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The Court of Appeal sided with the Justice Micheline Paradis

juge-micheline-paradisThe Quebec Court of Appeal ruled in the Micheline Paradis judge to order the Director of Criminal and Penal Prosecutions (DCPP) providing data on the memory of the alcohol detection device in the blood, RBT-IV in Justine Awashish folder.

In a 14-page decision, the France Thibeault judge dismissed two previous decisions of the judges Louis Dionne and Manon Lavoie of the Quebec Superior Court, who accepted the Crown certiorari requests to prevent the delivery of this information .

August 31, 2012, Justine Awashish, represented by Jean-Marc Fradette, stopped in the judicial district of Roberval as she drove her car with a blood alcohol level over the legal limit of .08.

Initially, the defense obtained the DCPP, police report, certificate of qualified, the certificate of analysis, the printed sheets of the device, all the maintenance records and the records of use.

But the prosecutor refused to hand over the data on the device memory. The defense asked to obtain them.

Although Judge Paradis said that the accused did not establish the merits of its application for disclosure, it considered that the information should be given to him in order to have the evidence necessary for his defense.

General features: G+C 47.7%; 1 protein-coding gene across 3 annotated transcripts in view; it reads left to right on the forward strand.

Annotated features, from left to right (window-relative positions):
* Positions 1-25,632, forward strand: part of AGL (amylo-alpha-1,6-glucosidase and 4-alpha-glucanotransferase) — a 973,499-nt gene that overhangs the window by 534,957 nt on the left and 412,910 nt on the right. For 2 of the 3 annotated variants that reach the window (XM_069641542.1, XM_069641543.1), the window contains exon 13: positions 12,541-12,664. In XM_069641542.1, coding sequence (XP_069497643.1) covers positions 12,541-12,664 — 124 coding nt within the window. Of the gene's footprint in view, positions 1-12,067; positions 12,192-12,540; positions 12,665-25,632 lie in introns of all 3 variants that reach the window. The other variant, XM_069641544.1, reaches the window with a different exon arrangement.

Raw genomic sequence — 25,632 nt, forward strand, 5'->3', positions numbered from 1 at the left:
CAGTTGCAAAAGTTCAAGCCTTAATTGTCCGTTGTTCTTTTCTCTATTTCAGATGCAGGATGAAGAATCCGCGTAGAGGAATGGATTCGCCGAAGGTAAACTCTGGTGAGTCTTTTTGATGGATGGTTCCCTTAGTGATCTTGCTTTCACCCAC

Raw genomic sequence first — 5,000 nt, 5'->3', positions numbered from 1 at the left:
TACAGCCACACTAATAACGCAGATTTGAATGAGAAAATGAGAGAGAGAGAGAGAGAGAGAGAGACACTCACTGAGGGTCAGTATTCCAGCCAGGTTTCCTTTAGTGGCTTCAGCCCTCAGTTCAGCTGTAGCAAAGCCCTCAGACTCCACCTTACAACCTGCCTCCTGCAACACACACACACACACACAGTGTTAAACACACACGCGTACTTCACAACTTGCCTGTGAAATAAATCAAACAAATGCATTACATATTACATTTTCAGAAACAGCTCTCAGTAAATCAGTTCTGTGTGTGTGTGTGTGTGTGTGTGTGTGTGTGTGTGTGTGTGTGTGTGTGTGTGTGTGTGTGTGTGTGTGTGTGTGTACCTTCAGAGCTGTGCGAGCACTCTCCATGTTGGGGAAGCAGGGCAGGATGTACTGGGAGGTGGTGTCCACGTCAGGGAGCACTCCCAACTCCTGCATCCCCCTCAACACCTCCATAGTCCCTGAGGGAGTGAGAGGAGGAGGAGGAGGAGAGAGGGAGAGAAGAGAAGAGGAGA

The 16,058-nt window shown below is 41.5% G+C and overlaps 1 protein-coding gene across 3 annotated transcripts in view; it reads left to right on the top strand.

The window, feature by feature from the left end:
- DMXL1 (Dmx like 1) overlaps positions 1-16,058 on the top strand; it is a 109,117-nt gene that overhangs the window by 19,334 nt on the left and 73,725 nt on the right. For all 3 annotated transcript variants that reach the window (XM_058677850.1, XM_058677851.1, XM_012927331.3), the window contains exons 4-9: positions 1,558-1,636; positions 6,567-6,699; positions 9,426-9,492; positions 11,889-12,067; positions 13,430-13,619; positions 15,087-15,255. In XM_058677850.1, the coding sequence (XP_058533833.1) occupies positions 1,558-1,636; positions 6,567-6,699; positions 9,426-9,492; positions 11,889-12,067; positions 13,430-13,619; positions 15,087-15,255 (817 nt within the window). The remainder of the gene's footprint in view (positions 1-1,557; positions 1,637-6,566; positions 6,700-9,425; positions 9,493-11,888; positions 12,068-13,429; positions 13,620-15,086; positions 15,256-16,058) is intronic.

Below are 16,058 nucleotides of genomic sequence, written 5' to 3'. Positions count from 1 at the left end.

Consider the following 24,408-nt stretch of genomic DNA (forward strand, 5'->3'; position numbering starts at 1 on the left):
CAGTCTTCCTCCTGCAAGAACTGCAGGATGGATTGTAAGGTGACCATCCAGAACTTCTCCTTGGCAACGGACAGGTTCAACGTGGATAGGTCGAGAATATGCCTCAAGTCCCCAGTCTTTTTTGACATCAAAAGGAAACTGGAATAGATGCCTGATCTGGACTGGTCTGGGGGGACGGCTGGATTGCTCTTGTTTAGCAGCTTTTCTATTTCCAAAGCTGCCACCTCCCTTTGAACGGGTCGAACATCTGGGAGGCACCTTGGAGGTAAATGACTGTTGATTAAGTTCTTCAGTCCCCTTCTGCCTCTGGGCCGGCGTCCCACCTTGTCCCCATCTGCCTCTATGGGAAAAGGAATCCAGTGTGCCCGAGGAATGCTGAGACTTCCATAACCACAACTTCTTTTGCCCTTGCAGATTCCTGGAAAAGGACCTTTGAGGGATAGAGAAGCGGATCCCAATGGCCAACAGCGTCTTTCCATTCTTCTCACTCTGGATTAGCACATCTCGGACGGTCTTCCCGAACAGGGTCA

Before this decision, the Crown spoke to the Superior Court and won the case.

A few months later, the defense returned to the charge and request the disclosure of information as part of McNeil type of request (impaired records). Judge Paradis sided with the complainant and ordered back to DCPP to provide information.

A new application for certiorari was filed by the DCPP, who won the case in January 2016 in this case.

“The judge Paradis committed no reviewable error on certiorari to this stage of the case. It had before it a request type McNeil. I have to remember that the duty of the prosecution is to reasonably assist the defense when it reported it the possibility that relevant evidence is in the hands of a third party, “wrote the judge of the Court of Appeal Quebec.

“The conduct of this case aptly illustrates the vicissitudes of the thesis that opens certiorari to the prosecution in the case of interlocutory order. The arrest dates back nearly four years and the parties are still at a preliminary stage, “said the judge in allowing the appeal, in setting aside the trial judgment and rejecting the application for certiorari.

Mr. Fradette welcomes this decision, because it places the DCPP on the same footing as defense, in the sense that he has no privilege because of his role.

“This means that the Crown can not be in a class by itself. Requests of this kind can be at the end of the proceedings through the Court of Appeal, “says criminologist.

“The information on the camera’s memory are important because they show whether the device has failed at one time or another. This is the crux of the war to see if it is reliable or not, if he saw a drift in the past, “adds Mr. Fradette.

The folder will return to the trial judge. The Crown has 30 days to submit information to the defense, otherwise there could be a stay of proceedings.

Unless the DCPP decides to ask the Supreme Court to rule on the case.

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